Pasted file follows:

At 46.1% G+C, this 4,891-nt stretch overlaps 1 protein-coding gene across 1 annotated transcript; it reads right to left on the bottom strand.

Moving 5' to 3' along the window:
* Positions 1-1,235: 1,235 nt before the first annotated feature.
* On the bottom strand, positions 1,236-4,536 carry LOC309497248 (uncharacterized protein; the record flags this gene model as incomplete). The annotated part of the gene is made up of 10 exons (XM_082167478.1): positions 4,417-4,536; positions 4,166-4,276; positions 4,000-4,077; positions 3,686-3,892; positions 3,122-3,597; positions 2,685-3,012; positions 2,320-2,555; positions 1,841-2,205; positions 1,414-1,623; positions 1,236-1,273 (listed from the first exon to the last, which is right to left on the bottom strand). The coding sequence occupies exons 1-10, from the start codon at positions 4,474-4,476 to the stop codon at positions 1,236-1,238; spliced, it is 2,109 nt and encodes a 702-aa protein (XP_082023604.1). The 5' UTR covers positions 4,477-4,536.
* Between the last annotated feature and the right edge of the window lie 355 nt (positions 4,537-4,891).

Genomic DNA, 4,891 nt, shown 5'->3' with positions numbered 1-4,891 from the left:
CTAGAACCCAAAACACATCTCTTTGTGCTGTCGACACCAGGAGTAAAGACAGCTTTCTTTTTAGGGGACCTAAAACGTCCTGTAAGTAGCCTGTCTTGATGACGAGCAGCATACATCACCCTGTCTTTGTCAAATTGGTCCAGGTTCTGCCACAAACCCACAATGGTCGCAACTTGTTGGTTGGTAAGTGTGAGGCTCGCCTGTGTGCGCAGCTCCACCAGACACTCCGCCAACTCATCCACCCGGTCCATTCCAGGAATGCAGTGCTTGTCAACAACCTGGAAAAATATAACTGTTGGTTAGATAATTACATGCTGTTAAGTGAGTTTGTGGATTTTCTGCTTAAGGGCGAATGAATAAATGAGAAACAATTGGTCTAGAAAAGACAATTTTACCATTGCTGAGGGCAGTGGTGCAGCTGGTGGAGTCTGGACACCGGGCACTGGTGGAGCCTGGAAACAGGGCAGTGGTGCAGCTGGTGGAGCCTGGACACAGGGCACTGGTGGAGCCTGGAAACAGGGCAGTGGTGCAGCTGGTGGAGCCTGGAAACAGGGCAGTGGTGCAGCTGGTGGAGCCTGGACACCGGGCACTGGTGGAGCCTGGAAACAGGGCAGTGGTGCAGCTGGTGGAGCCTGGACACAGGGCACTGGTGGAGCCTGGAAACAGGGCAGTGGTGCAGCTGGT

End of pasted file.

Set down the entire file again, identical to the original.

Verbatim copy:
At 46.1% G+C, this 4,891-nt stretch overlaps 1 protein-coding gene across 1 annotated transcript; it reads right to left on the bottom strand.

Moving 5' to 3' along the window:
* Positions 1-1,235: 1,235 nt before the first annotated feature.
* On the bottom strand, positions 1,236-4,536 carry LOC309497248 (uncharacterized protein; the record flags this gene model as incomplete). The annotated part of the gene is made up of 10 exons (XM_082167478.1): positions 4,417-4,536; positions 4,166-4,276; positions 4,000-4,077; positions 3,686-3,892; positions 3,122-3,597; positions 2,685-3,012; positions 2,320-2,555; positions 1,841-2,205; positions 1,414-1,623; positions 1,236-1,273 (listed from the first exon to the last, which is right to left on the bottom strand). The coding sequence occupies exons 1-10, from the start codon at positions 4,474-4,476 to the stop codon at positions 1,236-1,238; spliced, it is 2,109 nt and encodes a 702-aa protein (XP_082023604.1). The 5' UTR covers positions 4,477-4,536.
* Between the last annotated feature and the right edge of the window lie 355 nt (positions 4,537-4,891).

Genomic DNA, 4,891 nt, shown 5'->3' with positions numbered 1-4,891 from the left:
CTAGAACCCAAAACACATCTCTTTGTGCTGTCGACACCAGGAGTAAAGACAGCTTTCTTTTTAGGGGACCTAAAACGTCCTGTAAGTAGCCTGTCTTGATGACGAGCAGCATACATCACCCTGTCTTTGTCAAATTGGTCCAGGTTCTGCCACAAACCCACAATGGTCGCAACTTGTTGGTTGGTAAGTGTGAGGCTCGCCTGTGTGCGCAGCTCCACCAGACACTCCGCCAACTCATCCACCCGGTCCATTCCAGGAATGCAGTGCTTGTCAACAACCTGGAAAAATATAACTGTTGGTTAGATAATTACATGCTGTTAAGTGAGTTTGTGGATTTTCTGCTTAAGGGCGAATGAATAAATGAGAAACAATTGGTCTAGAAAAGACAATTTTACCATTGCTGAGGGCAGTGGTGCAGCTGGTGGAGTCTGGACACCGGGCACTGGTGGAGCCTGGAAACAGGGCAGTGGTGCAGCTGGTGGAGCCTGGACACAGGGCACTGGTGGAGCCTGGAAACAGGGCAGTGGTGCAGCTGGTGGAGCCTGGAAACAGGGCAGTGGTGCAGCTGGTGGAGCCTGGACACCGGGCACTGGTGGAGCCTGGAAACAGGGCAGTGGTGCAGCTGGTGGAGCCTGGACACAGGGCACTGGTGGAGCCTGGAAACAGGGCAGTGGTGCAGCTGGT